The Brighton City Council has approved a million dollar project that will result in a new roadway and new sewer main on nearly a thousand feet of Rickett Road, north of the railroad tracks. The project will result in reconstruction of Rickett from the railroad tracks north to Church St, and rehabbing the pavement of Church St. from Rickett to Grand River. Even more importantly, the project will result in the replacement of an old, partially collapsed, 8-inch sanitary sewer line.
An alternate bid to also reconstruct a short stretch of Rickett Road from Church St. to Grand River was not approved because of the added cost. Council approved the low bid of just over $979,000 by Dunigan Bros. Inc. of Jackson. That puts the total price of the project, when combined with the construction engineering fees by Tetra Tech of $72,000, to about $1,051,000. The city will pay for the project using $505,000 from the major street fund, $421,000 from its utilities reserve fund and $53,000 from the newly-created capital reserve fund. Geinzer said a portion of the funds to be expended for the Rickett Road project resulted from earmarking some of the city’s fund balance for “infrastructure investments” on major roads.
Mayor Pro Tem Shawn Pipoly stressed that, contrary to a social media website, the city will not be using any revenues from the street millage which passed in August. Pipoly was backed up by City Manager Nate Geinzer, who said that none of the street millage would be used.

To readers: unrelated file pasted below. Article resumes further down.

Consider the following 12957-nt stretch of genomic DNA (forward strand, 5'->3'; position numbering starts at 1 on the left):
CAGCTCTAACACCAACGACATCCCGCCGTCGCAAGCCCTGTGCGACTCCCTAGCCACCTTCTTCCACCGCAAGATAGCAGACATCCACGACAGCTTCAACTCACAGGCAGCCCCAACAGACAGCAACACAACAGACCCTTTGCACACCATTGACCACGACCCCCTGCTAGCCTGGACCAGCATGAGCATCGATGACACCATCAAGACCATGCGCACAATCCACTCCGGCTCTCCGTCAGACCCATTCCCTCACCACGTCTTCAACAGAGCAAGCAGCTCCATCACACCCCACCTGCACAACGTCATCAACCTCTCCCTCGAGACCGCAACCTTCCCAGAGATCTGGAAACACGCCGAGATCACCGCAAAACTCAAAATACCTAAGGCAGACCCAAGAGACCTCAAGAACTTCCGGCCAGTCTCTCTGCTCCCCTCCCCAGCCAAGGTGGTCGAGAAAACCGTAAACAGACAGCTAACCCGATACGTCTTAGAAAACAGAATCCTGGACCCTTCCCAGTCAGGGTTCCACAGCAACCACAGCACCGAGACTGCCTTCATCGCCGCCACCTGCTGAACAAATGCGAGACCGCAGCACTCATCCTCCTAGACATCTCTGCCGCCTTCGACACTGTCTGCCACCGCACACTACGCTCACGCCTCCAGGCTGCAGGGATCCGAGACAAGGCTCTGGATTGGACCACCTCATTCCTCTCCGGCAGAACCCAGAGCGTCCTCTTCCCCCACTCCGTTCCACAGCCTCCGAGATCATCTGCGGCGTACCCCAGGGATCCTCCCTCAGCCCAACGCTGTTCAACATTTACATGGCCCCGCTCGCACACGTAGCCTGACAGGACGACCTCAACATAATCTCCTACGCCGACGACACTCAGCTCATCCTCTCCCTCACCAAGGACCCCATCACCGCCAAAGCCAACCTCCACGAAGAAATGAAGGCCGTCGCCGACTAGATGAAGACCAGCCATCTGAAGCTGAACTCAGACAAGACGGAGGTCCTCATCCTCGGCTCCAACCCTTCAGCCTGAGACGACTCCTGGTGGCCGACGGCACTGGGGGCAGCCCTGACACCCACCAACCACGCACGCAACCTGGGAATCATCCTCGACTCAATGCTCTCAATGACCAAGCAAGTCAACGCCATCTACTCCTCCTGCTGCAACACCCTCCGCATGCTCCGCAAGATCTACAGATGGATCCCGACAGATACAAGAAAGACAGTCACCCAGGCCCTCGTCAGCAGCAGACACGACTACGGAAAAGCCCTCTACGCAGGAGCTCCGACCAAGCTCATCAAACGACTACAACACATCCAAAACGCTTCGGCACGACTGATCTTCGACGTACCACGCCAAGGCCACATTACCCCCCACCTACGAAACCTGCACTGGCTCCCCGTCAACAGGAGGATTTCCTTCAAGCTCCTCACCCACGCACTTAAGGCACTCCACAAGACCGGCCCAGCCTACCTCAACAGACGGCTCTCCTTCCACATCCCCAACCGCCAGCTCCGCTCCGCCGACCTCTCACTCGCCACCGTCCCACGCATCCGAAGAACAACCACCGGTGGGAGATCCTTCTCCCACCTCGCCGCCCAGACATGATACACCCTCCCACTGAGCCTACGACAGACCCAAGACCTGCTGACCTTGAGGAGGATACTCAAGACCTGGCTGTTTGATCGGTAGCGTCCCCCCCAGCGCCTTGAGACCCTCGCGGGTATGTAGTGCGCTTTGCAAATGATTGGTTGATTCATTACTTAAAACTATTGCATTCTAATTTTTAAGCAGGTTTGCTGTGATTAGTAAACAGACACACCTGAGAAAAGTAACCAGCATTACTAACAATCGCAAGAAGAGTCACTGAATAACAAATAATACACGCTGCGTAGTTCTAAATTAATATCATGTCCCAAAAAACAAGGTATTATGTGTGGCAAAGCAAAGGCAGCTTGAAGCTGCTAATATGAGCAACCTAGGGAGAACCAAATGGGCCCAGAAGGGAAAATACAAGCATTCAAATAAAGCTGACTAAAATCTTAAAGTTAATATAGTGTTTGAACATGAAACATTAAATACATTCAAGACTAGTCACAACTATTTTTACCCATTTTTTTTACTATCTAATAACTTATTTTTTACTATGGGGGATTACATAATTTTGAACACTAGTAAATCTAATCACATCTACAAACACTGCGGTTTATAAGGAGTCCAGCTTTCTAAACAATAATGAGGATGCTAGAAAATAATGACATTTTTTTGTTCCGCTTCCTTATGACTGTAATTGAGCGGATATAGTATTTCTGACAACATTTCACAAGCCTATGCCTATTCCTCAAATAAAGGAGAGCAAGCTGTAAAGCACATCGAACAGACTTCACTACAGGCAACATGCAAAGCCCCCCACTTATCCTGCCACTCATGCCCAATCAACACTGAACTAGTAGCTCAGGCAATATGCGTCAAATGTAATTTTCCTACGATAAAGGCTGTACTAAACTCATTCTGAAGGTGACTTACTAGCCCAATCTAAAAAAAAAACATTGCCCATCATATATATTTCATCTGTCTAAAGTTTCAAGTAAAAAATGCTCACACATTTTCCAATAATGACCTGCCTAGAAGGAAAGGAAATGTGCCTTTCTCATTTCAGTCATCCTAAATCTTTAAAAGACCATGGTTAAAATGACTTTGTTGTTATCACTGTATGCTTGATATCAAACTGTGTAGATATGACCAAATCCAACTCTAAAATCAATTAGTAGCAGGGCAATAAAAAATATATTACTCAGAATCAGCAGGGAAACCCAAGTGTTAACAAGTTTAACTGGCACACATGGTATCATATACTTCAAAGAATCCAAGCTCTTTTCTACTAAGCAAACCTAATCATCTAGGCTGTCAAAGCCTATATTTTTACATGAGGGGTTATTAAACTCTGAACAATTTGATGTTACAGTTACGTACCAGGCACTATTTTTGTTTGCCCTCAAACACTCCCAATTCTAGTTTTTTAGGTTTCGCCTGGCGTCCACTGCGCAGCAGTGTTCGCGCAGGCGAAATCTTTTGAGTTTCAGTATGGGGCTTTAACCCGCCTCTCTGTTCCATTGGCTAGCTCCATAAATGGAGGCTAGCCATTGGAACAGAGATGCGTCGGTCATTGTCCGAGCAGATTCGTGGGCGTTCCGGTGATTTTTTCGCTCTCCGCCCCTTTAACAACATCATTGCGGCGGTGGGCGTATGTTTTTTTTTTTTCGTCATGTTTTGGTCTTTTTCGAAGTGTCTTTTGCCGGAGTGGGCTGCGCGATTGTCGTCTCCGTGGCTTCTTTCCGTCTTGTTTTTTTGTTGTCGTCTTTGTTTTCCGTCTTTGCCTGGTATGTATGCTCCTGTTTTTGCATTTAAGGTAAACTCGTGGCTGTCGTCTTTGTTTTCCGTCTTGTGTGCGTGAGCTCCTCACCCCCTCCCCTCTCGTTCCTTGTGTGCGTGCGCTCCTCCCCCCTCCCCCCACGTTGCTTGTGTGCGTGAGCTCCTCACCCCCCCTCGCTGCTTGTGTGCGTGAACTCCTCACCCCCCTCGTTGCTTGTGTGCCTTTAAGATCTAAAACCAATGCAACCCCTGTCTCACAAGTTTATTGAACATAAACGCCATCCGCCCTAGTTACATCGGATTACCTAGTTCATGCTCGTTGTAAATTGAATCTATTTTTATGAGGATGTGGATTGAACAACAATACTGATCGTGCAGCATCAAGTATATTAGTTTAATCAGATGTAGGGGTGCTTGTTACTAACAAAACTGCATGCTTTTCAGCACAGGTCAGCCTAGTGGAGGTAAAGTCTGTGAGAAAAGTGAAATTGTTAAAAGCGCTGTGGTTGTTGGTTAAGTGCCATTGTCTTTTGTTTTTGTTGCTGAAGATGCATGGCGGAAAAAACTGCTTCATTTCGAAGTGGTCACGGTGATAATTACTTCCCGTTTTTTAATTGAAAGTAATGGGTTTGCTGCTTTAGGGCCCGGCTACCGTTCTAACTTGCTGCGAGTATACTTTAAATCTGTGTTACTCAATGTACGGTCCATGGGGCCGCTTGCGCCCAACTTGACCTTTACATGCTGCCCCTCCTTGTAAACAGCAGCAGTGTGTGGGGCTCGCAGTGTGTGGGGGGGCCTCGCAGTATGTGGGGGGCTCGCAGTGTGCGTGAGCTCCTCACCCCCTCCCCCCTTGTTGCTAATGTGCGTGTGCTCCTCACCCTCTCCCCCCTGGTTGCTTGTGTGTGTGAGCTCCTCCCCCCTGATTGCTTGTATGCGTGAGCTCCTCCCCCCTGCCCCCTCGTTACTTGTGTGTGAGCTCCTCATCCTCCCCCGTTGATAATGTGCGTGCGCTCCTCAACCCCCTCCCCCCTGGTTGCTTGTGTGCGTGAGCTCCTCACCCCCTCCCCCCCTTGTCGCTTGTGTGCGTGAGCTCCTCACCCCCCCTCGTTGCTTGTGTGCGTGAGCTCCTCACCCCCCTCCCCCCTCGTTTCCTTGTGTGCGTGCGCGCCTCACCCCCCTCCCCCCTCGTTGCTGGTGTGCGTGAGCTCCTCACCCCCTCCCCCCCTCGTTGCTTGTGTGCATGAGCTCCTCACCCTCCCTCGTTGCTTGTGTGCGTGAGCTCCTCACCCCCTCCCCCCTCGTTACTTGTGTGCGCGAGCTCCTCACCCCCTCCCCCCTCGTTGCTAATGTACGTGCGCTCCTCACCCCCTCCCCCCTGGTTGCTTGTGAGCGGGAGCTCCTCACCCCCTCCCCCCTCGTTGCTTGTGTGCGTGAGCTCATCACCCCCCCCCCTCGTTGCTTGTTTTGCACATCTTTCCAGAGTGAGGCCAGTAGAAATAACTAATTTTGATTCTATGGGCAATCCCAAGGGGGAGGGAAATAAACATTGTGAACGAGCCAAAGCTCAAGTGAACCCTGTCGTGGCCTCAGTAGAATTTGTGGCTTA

In point of fact, the city won’t be able to start collecting revenue from the 2.5-mill, 7-year Headlee override street millage levy until the December tax bills are due at the end of the year, and by that time the Rickett project will have been completed. The roughly $1.1 million in revenue realized each year from the millage will be used to improve city streets (both neighborhood and major), sidewalks, curbs, drainage structures and necessary rights-of-way. Under the estimated time frame, the project will start in early August and be “substantially completed” by November, with final completion by December. Goch says the city also had wanted to install new sanitary sewer line and re-pave Rickett Road south of the railroad tracks to the south city limits, but due to the prohibitive cost of the project, that aspect will have to wait until the funds become available.
A section of Rickett south of the tracks suffered a sinkhole and sewer line collapse last year that resulted in the necessity of spending $178,000 to replace that old section of sewer line and repair the roadway. Goch says he has applied for a Category F grant of $375,000 from MDOT to help pay the cost of new sewer main and reconstruction of Rickett south of the tracks. He had also applied for a grant for this fall’s Rickett project but, due to the limited amount of state funds available, it did not receive approval. (TT)